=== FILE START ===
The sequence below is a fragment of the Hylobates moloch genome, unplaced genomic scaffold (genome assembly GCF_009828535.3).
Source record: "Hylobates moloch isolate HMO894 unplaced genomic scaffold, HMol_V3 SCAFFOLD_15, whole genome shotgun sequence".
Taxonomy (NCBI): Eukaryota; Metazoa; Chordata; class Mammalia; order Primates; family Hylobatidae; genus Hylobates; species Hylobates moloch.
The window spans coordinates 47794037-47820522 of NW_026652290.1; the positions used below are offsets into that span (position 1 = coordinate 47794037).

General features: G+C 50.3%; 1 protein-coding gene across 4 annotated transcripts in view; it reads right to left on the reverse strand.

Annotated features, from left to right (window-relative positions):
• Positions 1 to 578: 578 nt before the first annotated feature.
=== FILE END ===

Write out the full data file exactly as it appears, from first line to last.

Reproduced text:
The sequence below is a fragment of the Hylobates moloch genome, unplaced genomic scaffold (genome assembly GCF_009828535.3).
Source record: "Hylobates moloch isolate HMO894 unplaced genomic scaffold, HMol_V3 SCAFFOLD_15, whole genome shotgun sequence".
Taxonomy (NCBI): Eukaryota; Metazoa; Chordata; class Mammalia; order Primates; family Hylobatidae; genus Hylobates; species Hylobates moloch.
The window spans coordinates 47794037-47820522 of NW_026652290.1; the positions used below are offsets into that span (position 1 = coordinate 47794037).

General features: G+C 50.3%; 1 protein-coding gene across 4 annotated transcripts in view; it reads right to left on the reverse strand.

Annotated features, from left to right (window-relative positions):
• Positions 1 to 578: 578 nt before the first annotated feature.